Christian education in a time of gender confusion

Published October 3, 2023

WORLD Opinions

Can a religious school act like a religious school? That question ought to be as rhetorical as the old refrain, “Is the Pope Catholic?” Yet in some instances, schools have actually had to take legal action to get to yes on the question of their freedom to operate consistent with their religious beliefs. On Sept. 20, for example, the 4th Circuit Court of Appeals heard oral arguments in a lawsuit against Charlotte (N.C.) Catholic High School because the school requires teachers to uphold Roman Catholic teaching with respect to marriage.

Religious freedom protects faith-based schools’ exercise of their beliefs in their community practices. Some policy changes are presenting new challenges to that freedom, however. That has potential implications for Christian educational institutions at all levels—including K-12 schools, colleges, and graduate programs. An issue of particular concern is the expanded interpretation of long-standing federal non-discrimination policy to include gender identity.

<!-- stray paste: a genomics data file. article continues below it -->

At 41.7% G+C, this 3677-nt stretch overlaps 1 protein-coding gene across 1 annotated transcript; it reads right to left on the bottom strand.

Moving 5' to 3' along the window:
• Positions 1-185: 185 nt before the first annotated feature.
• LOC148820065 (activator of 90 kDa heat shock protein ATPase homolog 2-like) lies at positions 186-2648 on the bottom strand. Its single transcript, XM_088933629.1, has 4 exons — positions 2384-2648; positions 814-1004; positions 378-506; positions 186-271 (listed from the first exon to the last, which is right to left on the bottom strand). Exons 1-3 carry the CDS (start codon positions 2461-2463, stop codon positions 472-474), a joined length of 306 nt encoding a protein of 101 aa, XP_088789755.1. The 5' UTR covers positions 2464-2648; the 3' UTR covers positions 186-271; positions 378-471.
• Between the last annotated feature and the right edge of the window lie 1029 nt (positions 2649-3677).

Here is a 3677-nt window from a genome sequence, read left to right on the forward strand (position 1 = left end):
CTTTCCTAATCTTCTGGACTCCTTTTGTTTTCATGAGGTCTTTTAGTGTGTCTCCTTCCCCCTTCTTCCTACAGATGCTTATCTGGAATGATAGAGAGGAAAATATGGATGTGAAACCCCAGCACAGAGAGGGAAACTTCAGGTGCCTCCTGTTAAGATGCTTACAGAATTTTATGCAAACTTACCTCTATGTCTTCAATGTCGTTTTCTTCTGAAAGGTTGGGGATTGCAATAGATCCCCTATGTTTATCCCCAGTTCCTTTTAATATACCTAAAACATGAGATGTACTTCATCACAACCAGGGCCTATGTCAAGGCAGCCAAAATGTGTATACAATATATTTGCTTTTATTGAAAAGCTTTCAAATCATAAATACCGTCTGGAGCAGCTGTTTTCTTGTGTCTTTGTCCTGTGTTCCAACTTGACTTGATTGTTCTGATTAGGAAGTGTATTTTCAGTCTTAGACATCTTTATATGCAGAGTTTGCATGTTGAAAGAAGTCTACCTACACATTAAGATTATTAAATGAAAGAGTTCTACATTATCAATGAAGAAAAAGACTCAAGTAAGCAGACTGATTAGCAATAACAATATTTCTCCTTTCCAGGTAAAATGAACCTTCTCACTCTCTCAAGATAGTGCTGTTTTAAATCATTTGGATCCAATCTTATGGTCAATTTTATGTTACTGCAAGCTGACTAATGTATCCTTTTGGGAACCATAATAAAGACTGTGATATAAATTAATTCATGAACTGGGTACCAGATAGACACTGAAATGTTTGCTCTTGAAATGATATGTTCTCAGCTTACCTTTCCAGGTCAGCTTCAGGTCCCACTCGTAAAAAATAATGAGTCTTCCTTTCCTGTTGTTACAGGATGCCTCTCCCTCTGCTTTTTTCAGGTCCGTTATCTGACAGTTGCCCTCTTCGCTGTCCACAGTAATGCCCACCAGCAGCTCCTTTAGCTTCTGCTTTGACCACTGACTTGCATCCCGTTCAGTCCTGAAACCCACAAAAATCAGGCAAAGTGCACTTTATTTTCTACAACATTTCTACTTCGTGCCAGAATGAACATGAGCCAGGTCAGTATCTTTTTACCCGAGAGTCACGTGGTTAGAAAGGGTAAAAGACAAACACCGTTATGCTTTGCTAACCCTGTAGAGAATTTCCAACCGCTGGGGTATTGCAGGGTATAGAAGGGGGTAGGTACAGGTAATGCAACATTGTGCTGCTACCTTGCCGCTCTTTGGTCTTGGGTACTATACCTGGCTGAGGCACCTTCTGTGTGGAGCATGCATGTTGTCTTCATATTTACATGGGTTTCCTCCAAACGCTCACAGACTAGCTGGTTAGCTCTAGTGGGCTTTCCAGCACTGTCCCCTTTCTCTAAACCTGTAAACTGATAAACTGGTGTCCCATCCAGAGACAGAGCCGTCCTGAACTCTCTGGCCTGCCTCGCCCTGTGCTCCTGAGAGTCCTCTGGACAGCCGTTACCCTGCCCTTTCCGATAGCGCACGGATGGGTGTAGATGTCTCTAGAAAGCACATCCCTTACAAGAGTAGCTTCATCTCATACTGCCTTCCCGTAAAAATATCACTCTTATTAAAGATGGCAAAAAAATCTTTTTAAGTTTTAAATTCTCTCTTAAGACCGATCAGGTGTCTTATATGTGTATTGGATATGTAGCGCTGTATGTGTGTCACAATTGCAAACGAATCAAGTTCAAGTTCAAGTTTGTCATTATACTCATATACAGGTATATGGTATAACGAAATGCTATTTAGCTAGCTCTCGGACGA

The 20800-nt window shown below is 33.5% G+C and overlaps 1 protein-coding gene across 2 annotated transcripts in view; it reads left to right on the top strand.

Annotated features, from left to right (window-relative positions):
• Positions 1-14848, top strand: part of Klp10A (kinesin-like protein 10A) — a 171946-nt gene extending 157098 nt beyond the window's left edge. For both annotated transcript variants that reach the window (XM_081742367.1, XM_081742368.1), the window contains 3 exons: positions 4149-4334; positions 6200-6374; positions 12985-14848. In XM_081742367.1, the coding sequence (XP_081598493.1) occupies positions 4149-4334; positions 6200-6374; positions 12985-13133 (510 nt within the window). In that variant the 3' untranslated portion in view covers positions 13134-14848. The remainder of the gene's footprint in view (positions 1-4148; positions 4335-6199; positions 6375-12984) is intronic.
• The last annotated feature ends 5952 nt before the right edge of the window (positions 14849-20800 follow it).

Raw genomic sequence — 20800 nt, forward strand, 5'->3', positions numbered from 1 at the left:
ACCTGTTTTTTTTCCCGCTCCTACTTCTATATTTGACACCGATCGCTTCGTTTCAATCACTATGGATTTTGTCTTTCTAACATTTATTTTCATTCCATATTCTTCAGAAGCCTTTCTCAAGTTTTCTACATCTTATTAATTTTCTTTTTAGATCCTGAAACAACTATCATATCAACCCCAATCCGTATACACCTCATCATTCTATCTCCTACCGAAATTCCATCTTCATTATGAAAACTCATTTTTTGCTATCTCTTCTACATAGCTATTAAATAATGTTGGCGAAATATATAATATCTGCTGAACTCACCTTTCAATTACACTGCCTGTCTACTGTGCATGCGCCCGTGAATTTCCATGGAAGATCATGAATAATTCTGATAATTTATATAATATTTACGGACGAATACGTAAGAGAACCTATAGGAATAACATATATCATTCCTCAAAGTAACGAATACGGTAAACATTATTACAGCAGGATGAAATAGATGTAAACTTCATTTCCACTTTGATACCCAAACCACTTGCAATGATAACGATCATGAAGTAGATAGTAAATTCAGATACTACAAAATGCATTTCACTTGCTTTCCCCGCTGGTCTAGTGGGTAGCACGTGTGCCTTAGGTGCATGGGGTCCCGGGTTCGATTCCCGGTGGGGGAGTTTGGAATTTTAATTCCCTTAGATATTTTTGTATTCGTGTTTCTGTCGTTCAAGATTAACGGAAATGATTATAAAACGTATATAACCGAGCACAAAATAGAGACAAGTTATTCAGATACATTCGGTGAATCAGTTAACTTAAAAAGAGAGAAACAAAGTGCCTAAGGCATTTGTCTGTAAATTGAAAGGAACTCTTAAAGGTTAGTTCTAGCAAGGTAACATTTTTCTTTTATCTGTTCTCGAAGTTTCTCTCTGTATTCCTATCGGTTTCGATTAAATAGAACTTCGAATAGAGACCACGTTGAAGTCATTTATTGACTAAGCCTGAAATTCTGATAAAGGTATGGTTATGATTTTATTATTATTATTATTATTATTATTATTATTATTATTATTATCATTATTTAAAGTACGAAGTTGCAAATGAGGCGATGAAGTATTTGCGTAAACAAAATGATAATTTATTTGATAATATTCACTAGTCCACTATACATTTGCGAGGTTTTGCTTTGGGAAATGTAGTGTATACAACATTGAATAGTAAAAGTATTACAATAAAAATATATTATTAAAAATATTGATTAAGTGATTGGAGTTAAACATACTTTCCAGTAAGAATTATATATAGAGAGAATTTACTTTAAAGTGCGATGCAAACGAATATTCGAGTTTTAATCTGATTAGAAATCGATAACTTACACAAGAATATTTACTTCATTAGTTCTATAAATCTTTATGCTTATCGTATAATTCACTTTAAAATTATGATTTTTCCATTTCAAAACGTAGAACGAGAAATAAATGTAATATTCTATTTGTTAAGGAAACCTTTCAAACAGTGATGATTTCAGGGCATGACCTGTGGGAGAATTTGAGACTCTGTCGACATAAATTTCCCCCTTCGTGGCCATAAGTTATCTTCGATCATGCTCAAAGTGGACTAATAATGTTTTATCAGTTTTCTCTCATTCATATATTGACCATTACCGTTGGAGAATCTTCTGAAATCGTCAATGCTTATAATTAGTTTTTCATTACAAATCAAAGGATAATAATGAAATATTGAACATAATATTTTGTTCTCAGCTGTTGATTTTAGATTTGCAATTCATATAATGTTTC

Immediately after President Joe Biden took office in January 2021, the administration announced that it would interpret federal laws prohibiting sex discrimination to also cover sexual orientation and gender identity. That included Title IX, a provision in federal statute that bans sex discrimination in federally funded educational programs. Over the last 50 years, Title IX had became known for opening the door to women’s sports, especially at the college level. Now the Biden policy has instead made way for biological males to compete against women in those same programs, defeating the original purpose.

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Jennifer Patterson is director of the Institute of Theology and Public Life at Reformed Theological Seminary (Washington, D.C.) and a senior fellow with the Ethics and Public Policy Center.

Jennifer Patterson is a senior fellow at the Ethics and Public Policy Center. Her work focuses on projects related to religious freedom and overcoming poverty, drawing on her more than 25 years of experience in public policy.

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